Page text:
IK Multimedia Syntronik 2 review: A dizzying array of synths at your fingertips

IK’s monster synth collection just got even bigger. Could it be the ultimate virtual instrument?

IK Multimedia Syntronik 2

Review Overview

Our rating


Our verdict

Huge range of timbres, tones and styles
Extensive edit section allows creation of all-new sounds
Well-stocked FX section adds depth
Onboard Arp and sequencing sections bring patches to life

Stereo output only, no split-by-layer
No master FX slot

A cost-effective and authentic-sounding instrument, the Syntronik 2 brings many classic synths to your studio or live setup.

IK’s Syntronik isn’t so much a synth as it is a collection of recreated classic synth instruments within a kind of mini workstation that runs either as a standalone application or as a plug-in inside your DAW.

It’s a concept that other developers use as well – get a bunch of synths and effects in one place and then give users tools layering and arpeggiation, thus making the whole experience more flexible than simply loading up lots of synths on DAW tracks. This also makes it much more cost effective than buying virtual synths individually.

To the MAX?

The Syntronik 2 comes in four versions: CS, SE, Regular and Max, with the difference being the amount of content that you get. We’re focusing on the two larger collections here: the Regular and the Max.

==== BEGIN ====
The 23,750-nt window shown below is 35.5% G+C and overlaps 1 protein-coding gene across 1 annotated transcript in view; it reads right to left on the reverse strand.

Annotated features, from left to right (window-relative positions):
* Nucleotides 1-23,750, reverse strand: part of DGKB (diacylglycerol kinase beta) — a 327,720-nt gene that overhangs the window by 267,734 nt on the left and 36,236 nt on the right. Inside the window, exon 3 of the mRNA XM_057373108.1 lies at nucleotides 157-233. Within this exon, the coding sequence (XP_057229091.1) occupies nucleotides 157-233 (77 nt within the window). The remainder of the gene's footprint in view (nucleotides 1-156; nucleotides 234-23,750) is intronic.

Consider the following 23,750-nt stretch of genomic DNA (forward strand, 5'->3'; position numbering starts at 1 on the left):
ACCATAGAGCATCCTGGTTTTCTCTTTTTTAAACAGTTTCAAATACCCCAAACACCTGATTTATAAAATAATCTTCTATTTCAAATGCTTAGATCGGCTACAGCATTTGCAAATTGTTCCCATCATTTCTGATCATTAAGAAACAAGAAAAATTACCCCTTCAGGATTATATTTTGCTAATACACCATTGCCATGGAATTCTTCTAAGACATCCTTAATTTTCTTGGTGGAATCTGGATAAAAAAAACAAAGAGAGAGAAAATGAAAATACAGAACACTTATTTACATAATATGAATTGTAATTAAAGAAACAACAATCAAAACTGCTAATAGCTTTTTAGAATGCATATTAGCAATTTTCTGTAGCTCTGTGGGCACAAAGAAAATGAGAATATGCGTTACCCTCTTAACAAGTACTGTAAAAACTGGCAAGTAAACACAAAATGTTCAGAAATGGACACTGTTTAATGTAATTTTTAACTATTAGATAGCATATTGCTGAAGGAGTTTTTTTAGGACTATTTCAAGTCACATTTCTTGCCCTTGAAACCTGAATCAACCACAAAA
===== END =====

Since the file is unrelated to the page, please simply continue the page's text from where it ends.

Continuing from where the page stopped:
After authorising and downloading the main application, you can use the Product Manager to decide what content to download. There’s an option to download everything at once or you can download and install each instrument separately.

The Regular bundle weighs in at 80GB and the Max bundle at 200GB, making them hefty files that can take a while to download and unpack. In the download manager, you can specify an install location before starting so that the large libraries can be sent straight to an external hard drive for example.

IK Multimedia Syntronik 2

There’s an efficient browser system within the application for filtering the installed libraries by instrument, patch name, attribute and using text input. It’s just as well since the Regular version comes with over 4,000 presets and Max with over 5500. Despite having so many presets included, searching through them never feels anything less than quick and easy.

The Regular version comes with 22 bundled synths, and 33 with the Max. A breakdown of what’s available can be found on the IK website. There’s a ton of very usable and authentic-sounding synths with presets ready to get you started right out of the box, with some highlights being the OSCar, Prophet VS, Korg Trident and Oberheim OB-1.

Techno Tronik

The Syntronik application is what elevates it beyond being simply a selection of synths. It can be dynamically resized to suit your needs and respond to control changes even in standalone mode, making it suitable for use in a live performance independently of a DAW.

There are four layers, each with assignable key and velocity ranges, mute, solo and level controls. You can also control how and if each one responds to pitch, mod, sustain, and aftertouch input. This makes creating multi-instruments where you have, say, a bass assigned to the lower octaves, a couple of layered pads in the middle and a lead at the top is simple to do. The instrument can be set to use four different keyboard modes – mono, poly and legato 1 and 2.

IK Multimedia Syntronik 2